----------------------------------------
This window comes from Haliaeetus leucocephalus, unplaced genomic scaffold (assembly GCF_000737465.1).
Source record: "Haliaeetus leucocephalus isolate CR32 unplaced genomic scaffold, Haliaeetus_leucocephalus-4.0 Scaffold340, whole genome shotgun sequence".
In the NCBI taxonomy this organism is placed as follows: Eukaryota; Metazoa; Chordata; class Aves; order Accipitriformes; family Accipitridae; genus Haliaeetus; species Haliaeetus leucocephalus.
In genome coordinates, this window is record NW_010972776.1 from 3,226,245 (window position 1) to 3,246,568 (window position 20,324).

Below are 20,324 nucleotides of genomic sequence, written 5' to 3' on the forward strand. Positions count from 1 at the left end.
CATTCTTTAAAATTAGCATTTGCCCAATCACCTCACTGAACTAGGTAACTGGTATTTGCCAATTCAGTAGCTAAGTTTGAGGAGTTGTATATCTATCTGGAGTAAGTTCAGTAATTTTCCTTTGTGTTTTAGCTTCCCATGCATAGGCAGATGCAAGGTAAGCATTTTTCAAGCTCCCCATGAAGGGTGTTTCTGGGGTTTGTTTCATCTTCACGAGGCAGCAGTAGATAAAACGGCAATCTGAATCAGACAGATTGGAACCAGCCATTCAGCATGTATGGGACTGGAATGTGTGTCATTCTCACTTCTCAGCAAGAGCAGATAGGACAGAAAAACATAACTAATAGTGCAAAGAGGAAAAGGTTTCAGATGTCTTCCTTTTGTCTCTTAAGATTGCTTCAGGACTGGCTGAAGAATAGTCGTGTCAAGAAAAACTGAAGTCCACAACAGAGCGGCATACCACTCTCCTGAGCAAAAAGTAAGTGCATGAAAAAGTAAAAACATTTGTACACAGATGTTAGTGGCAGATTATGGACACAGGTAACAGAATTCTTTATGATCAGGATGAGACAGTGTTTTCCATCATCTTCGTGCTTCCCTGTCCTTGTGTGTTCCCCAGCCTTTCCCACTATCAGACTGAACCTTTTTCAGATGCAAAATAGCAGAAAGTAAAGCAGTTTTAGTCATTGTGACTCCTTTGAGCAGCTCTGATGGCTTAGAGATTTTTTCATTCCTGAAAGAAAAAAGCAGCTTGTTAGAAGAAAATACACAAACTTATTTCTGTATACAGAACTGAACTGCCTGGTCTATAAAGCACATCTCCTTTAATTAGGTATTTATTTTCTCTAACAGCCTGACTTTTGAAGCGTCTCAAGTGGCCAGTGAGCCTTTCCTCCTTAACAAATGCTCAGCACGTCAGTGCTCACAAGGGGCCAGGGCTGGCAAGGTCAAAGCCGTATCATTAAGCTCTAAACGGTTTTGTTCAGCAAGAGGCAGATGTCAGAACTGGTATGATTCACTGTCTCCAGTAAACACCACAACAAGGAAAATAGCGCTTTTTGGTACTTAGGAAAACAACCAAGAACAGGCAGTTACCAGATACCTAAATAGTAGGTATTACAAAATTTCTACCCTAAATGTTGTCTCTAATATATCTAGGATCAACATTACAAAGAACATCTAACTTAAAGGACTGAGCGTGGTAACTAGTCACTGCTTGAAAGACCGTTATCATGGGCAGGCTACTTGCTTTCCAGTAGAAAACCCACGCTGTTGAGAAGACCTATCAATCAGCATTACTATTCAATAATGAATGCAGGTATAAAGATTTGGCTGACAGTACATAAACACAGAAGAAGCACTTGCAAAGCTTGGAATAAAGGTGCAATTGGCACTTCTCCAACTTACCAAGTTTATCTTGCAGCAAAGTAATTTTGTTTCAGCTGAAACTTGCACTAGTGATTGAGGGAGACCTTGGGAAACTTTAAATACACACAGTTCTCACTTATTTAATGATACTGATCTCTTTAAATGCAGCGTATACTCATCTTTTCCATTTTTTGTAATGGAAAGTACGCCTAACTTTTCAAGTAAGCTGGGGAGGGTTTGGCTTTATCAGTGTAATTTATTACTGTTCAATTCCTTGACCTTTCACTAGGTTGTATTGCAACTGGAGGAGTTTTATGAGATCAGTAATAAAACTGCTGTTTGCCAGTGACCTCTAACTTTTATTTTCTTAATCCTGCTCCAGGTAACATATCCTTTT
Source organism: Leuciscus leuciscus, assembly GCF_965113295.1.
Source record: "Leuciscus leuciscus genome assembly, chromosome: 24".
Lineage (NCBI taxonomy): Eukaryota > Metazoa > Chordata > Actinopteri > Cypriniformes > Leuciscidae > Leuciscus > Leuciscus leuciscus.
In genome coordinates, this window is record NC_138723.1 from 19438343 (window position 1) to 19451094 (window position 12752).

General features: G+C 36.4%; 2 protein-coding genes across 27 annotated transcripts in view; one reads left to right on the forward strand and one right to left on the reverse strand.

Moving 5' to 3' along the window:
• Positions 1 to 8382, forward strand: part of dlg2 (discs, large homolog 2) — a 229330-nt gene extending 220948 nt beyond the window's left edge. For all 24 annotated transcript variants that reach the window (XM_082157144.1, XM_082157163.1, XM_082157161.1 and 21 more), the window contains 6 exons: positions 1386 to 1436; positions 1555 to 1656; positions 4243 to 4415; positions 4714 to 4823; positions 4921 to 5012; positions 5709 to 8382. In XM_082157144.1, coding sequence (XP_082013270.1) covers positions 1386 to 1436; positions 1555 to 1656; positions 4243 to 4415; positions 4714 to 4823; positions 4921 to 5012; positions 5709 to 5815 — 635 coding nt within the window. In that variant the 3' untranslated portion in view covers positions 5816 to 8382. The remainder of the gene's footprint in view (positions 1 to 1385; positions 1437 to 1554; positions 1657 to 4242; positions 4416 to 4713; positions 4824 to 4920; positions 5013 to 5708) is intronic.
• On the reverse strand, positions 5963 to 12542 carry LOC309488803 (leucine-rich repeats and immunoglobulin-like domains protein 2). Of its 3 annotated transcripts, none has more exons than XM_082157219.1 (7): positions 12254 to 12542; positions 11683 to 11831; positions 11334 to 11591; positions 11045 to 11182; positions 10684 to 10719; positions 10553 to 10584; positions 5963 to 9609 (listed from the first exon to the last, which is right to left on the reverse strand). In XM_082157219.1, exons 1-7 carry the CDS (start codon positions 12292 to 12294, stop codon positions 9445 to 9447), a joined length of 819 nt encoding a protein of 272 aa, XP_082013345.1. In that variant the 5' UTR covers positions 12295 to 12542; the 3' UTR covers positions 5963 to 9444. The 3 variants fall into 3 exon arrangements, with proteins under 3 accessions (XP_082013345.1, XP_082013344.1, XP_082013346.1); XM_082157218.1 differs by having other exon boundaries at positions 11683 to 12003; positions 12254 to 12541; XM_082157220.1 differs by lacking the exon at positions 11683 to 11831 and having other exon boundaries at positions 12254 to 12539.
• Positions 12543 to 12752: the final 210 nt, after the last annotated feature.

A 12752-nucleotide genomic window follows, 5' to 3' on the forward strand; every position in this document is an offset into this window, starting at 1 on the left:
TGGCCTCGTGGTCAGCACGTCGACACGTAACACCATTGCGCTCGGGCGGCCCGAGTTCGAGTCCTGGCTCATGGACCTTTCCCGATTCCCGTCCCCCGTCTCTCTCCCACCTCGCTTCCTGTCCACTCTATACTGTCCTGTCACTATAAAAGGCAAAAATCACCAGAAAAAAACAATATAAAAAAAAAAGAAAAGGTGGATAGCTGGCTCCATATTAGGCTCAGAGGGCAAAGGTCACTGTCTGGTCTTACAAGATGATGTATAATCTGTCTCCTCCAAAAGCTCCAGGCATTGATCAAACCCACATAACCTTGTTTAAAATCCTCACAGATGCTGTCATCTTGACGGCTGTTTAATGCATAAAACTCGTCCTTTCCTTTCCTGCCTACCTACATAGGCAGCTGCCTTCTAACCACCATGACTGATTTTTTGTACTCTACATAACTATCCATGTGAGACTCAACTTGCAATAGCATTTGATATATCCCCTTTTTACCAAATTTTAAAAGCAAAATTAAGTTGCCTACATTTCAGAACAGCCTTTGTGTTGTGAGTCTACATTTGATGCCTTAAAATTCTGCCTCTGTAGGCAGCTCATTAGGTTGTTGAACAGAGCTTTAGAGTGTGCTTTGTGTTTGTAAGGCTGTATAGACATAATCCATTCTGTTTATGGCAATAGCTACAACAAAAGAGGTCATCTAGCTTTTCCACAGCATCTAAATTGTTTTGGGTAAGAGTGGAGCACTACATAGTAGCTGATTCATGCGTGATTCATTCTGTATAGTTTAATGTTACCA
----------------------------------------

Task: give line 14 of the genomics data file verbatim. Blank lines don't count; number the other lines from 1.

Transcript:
• On the reverse strand, positions 5963 to 12542 carry LOC309488803 (leucine-rich repeats and immunoglobulin-like domains protein 2). Of its 3 annotated transcripts, none has more exons than XM_082157219.1 (7): positions 12254 to 12542; positions 11683 to 11831; positions 11334 to 11591; positions 11045 to 11182; positions 10684 to 10719; positions 10553 to 10584; positions 5963 to 9609 (listed from the first exon to the last, which is right to left on the reverse strand). In XM_082157219.1, exons 1-7 carry the CDS (start codon positions 12292 to 12294, stop codon positions 9445 to 9447), a joined length of 819 nt encoding a protein of 272 aa, XP_082013345.1. In that variant the 5' UTR covers positions 12295 to 12542; the 3' UTR covers positions 5963 to 9444. The 3 variants fall into 3 exon arrangements, with proteins under 3 accessions (XP_082013345.1, XP_082013344.1, XP_082013346.1); XM_082157218.1 differs by having other exon boundaries at positions 11683 to 12003; positions 12254 to 12541; XM_082157220.1 differs by lacking the exon at positions 11683 to 11831 and having other exon boundaries at positions 12254 to 12539.